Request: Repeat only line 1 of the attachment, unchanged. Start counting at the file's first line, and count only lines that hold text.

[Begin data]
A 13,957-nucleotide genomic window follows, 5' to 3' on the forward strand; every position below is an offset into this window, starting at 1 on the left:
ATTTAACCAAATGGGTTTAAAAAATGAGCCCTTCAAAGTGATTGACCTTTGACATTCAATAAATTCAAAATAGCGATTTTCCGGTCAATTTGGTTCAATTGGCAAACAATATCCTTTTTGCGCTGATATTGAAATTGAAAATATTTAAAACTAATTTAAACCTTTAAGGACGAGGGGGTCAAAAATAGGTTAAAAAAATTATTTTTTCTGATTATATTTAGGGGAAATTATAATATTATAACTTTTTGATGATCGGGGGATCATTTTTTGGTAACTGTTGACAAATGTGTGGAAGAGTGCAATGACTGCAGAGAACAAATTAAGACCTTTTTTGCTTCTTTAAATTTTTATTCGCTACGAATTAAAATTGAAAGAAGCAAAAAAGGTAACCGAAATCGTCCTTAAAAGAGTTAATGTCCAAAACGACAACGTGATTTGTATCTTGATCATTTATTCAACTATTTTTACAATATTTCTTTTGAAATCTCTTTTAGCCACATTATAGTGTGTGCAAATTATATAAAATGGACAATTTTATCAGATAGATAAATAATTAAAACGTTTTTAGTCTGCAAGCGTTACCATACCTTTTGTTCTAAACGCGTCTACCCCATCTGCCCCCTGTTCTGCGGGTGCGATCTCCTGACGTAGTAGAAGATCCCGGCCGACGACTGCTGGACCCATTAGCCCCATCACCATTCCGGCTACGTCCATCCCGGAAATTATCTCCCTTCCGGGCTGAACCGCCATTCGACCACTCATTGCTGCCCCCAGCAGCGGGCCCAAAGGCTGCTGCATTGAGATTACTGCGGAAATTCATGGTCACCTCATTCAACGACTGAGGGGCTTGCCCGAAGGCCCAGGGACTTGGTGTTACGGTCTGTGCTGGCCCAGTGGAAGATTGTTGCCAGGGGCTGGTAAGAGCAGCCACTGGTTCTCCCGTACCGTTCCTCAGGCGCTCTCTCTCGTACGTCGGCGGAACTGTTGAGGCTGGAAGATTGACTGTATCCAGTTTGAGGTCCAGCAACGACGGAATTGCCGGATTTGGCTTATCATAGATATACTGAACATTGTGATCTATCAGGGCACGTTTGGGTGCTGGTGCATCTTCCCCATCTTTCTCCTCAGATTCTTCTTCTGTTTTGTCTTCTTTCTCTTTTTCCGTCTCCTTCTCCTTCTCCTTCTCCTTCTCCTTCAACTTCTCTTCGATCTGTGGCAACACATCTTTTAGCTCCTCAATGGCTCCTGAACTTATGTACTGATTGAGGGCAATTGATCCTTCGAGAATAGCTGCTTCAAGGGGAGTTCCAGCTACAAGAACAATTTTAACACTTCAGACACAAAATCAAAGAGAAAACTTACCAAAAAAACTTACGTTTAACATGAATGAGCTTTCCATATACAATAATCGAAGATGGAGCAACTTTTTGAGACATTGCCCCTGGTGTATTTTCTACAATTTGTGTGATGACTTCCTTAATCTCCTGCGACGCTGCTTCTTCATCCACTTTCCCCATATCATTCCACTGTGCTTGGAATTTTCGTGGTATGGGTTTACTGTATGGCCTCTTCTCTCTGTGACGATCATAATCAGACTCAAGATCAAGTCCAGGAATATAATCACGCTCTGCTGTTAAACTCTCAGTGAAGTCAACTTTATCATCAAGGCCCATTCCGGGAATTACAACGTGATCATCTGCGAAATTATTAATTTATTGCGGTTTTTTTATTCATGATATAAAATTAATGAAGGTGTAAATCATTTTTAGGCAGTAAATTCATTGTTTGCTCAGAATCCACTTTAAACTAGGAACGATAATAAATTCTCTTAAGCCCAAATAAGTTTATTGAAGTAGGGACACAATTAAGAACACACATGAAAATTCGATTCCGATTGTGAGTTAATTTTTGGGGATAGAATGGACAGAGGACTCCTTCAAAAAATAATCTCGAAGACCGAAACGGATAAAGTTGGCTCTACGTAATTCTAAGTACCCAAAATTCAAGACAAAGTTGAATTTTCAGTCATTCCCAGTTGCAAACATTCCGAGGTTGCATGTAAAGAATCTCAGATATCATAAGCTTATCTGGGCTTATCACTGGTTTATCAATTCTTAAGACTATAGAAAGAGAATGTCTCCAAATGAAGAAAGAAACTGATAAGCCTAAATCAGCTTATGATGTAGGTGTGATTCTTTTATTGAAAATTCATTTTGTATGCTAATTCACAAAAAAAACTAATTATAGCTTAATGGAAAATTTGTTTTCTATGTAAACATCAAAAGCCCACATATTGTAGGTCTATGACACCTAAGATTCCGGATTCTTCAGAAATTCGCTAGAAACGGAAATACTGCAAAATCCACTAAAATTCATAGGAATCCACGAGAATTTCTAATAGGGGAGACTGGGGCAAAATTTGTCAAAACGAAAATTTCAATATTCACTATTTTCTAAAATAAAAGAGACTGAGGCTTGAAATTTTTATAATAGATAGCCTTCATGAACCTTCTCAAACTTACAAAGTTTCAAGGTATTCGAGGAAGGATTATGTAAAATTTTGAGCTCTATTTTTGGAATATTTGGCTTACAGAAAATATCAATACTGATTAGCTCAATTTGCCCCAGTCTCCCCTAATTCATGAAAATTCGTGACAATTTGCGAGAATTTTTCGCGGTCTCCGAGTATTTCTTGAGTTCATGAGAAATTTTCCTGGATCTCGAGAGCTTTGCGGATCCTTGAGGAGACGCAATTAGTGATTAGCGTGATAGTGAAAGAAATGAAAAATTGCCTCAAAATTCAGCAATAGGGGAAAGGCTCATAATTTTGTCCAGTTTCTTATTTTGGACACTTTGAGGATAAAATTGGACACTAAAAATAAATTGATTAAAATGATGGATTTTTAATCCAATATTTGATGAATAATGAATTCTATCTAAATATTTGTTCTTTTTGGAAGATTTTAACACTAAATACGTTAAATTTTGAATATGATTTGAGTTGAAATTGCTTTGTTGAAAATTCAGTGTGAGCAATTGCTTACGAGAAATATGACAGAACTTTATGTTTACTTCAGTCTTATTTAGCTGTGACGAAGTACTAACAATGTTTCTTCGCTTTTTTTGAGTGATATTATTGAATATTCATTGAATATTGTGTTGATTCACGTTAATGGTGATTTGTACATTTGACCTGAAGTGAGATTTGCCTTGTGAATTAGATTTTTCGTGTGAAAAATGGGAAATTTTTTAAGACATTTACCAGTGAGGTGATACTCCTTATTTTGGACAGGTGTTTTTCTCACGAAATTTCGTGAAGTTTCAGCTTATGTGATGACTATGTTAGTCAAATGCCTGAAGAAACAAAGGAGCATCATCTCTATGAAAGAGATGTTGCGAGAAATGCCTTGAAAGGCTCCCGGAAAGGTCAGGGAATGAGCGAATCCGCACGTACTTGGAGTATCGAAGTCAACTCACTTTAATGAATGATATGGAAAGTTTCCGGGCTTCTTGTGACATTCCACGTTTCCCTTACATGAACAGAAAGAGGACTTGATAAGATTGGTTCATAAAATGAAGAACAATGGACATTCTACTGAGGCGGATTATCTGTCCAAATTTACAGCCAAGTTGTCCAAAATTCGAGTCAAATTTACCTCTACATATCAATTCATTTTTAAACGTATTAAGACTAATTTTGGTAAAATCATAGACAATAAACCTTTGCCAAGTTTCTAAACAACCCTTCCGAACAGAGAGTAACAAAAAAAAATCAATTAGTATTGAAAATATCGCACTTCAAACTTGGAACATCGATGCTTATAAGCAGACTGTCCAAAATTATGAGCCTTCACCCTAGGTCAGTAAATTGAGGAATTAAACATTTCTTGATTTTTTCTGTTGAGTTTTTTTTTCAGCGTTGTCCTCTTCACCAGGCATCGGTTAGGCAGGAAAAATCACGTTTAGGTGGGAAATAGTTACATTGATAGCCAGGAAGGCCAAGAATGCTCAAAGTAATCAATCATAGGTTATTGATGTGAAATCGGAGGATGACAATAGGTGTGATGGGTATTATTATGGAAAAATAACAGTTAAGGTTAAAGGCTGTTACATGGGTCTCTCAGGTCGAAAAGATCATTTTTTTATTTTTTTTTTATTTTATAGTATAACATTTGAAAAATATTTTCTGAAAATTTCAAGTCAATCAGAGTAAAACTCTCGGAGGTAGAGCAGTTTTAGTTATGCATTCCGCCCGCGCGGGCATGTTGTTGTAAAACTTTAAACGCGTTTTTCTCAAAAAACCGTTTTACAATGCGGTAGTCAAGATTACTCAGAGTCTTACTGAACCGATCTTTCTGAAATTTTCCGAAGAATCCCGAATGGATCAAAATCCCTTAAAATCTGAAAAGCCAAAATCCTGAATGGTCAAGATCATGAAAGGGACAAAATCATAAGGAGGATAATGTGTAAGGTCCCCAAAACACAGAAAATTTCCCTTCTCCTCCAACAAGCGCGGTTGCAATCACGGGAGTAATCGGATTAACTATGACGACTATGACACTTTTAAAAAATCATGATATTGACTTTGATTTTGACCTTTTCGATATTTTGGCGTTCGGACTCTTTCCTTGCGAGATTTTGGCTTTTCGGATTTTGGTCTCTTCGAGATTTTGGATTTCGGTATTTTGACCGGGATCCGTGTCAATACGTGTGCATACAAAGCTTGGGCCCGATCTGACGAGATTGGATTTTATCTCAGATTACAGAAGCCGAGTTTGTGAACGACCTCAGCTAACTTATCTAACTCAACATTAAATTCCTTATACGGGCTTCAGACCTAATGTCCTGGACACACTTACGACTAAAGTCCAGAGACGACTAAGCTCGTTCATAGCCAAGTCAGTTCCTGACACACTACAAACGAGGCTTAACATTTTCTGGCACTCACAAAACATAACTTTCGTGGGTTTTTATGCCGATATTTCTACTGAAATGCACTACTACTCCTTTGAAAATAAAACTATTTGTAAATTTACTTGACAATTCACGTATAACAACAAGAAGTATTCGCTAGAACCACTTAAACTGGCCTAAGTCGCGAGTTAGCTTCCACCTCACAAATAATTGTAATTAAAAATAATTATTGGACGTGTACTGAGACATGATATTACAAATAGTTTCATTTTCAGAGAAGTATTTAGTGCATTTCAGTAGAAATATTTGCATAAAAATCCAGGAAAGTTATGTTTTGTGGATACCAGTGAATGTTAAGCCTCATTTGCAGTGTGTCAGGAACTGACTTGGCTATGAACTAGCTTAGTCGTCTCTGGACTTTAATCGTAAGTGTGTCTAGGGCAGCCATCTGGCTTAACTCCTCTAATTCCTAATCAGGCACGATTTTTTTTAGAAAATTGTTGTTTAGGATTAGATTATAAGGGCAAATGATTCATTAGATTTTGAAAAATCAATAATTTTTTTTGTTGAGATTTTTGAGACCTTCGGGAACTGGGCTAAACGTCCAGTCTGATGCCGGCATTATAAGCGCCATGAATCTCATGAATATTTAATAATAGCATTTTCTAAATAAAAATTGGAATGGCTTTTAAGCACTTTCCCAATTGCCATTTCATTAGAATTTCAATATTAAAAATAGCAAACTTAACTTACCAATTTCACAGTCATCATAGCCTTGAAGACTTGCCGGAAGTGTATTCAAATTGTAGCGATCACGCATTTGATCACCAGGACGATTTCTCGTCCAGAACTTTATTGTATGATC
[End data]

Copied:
A 13,957-nucleotide genomic window follows, 5' to 3' on the forward strand; every position below is an offset into this window, starting at 1 on the left: